We have hit the 1981 season on this Pac-12 Friday miniseries. There’s not a lot of national noise for the Conference of Champions or the B1G in this season, but that doesn’t matter. We still have the Granddaddy of Them All, and that’s better than anything else out there.
Enjoy the ride through a season that happened 40 years ago!
1981 Pac-10 MVP: Marcus Allen, RB, USC (original, confirmed)
Five teams finished within a game of each other in the conference, and in the end, maybe it was uneven scheduling that gave the Washington Huskies (6-2 record against the Pac-10) the league title over Arizona State (5-2) and USC (5-2), not to mention Washington State (5-2-1) and UCLA (5-2-1). What a mess! The Huskies lost to the Bruins and the Sun Devils by a combined 57-7 score, by the way. Wha—?!
The MVP pick is easy, though: Trojans RB Marcus Allen won the vote at the time, based on 2,427 rushing yards and 2,683 scrimmage yards. He added 23 touchdowns to the argument as well on his way to winning the Heisman Trophy. USC was ranked as high as No. 3 in the country before finishing 14th in the AP poll after a Fiesta Bowl to Penn State.
We will confirm the award, a second consecutive nod from us, because his dominance is pretty clear.
1981 B1G MVP: Tony Eason, QB, Illinois
This is the final year the B1G did not award an MVP trophy, so we’re on our own one last time. Iowa and Ohio State tied atop the standings with 6-2 conference records, and the two schools did not face each other. Three teams finished a half game back at 6-3 each: Illinois, Michigan, and Wisconsin. This is a wide-open MVP conversation then, right?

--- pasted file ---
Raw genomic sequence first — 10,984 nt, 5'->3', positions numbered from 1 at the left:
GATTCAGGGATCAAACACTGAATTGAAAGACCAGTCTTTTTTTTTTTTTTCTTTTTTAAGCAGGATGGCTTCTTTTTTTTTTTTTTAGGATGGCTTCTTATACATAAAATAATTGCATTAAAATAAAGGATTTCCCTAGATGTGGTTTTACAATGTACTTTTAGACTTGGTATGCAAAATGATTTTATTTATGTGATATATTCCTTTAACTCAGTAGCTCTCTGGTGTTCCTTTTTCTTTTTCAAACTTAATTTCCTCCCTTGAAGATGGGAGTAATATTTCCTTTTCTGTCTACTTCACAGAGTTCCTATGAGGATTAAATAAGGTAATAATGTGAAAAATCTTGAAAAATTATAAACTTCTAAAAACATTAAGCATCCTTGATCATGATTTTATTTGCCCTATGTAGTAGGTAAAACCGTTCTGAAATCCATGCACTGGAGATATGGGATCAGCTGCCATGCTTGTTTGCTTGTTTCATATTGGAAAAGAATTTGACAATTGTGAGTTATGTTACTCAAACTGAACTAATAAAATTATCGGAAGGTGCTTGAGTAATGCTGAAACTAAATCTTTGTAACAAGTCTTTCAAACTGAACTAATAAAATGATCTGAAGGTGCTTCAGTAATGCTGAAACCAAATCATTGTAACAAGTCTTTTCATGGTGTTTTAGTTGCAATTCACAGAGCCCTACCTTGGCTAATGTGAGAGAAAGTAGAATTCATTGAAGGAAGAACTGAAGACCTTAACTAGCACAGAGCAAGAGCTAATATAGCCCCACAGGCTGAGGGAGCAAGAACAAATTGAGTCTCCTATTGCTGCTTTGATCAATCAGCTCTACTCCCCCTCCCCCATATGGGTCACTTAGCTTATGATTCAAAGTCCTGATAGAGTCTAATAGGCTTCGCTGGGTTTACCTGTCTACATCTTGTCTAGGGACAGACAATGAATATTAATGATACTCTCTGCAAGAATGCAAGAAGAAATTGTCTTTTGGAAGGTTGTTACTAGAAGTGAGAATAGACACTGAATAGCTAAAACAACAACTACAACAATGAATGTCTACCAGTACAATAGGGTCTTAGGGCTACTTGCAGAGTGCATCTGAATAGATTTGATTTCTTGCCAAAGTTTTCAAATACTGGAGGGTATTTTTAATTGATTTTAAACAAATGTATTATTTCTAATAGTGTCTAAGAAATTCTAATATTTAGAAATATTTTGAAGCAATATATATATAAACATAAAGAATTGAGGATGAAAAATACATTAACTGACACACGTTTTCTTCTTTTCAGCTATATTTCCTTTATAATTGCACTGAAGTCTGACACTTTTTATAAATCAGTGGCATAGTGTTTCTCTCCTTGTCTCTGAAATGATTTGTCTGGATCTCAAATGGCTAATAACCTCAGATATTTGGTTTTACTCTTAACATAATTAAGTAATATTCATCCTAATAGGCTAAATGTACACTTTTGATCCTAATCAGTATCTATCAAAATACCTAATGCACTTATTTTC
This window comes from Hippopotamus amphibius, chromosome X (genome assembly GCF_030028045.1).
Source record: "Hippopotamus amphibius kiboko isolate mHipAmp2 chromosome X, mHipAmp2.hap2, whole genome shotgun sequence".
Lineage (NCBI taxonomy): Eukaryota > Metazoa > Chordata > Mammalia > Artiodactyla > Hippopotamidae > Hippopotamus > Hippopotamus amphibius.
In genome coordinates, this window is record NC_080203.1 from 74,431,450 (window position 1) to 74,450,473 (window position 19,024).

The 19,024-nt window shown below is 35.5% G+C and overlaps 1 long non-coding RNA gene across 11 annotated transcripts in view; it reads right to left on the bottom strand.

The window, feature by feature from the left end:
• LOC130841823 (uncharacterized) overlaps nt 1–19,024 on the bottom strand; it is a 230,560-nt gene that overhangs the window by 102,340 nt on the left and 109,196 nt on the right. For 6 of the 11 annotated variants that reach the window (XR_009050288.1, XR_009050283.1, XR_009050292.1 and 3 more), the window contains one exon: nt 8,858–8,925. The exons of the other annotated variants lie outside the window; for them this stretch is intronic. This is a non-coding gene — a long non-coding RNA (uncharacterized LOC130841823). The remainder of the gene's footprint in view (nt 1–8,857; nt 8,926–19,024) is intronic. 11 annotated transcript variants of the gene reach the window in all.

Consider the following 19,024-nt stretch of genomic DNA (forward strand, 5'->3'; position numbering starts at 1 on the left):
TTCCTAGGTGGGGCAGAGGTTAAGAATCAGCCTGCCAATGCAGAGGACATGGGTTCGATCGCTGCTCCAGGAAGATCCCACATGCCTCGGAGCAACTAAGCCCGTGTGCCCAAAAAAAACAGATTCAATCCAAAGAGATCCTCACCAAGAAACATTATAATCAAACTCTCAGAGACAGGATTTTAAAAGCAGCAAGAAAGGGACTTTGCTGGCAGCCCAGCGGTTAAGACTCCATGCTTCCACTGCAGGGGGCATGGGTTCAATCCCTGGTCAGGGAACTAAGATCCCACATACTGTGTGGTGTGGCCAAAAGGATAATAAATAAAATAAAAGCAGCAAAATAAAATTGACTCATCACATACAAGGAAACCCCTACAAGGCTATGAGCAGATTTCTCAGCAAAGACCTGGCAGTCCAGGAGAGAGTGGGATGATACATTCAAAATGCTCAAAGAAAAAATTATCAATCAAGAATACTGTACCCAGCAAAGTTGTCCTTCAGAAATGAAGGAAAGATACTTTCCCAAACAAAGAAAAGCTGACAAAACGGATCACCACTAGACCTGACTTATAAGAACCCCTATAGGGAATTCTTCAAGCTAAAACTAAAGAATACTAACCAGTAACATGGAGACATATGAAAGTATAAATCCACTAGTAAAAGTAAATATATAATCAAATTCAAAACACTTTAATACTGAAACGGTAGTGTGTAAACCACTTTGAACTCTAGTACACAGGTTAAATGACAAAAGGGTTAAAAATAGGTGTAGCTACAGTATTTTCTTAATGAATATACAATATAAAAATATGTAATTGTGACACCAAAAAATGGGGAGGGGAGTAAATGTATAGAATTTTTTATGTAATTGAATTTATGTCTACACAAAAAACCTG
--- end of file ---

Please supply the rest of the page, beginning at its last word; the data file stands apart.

To us, this comes down to Illinois quarterback Tony Eason and Michigan RB Butch Woolfolk, the Rose Bowl MVP from a year ago. Eason led the B1G in almost every meaningful passing category, while Woolfolk led everyone in rushing and scrimmage yards. However, the Wolverines star played with a QB who had a hand in 27 touchdowns himself, while Eason’s best weapon gained just 767 scrimmage yards.
So, we give this award to Eason for carrying the Fightin’ Illini to a third-place finish based on 3,360 passing yards, 20 TDs, and a 140.0 efficiency rating. He also topped the conference in passing attempts, completions, completion percentage, and adjusted yards per attempt.
1982 Rose Bowl MVP: Jacque Robinson, RB, Washington (original, confirmed)
So, we have a Rose Bowl without a league MVP in it, as the Huskies down the Hawkeyes, 28-0. Iowa got the Rose Bowl, its first since the 1950s, because Ohio State had gone more recently (1979). But it was all Washington in Pasadena, as Huskies RB Jacque Robinson won the MVP Award at the time for his 142 yards rushing and 2 TDs. Is there anyone else to consider?
With the Washington QB throwing for just 142 yards with an interception, no one else deserved this award for the Huskies offense. The Hawkeyes did commit 5 turnovers, but with the lack of defensive statistics for the game, Robinson gets to keep his award.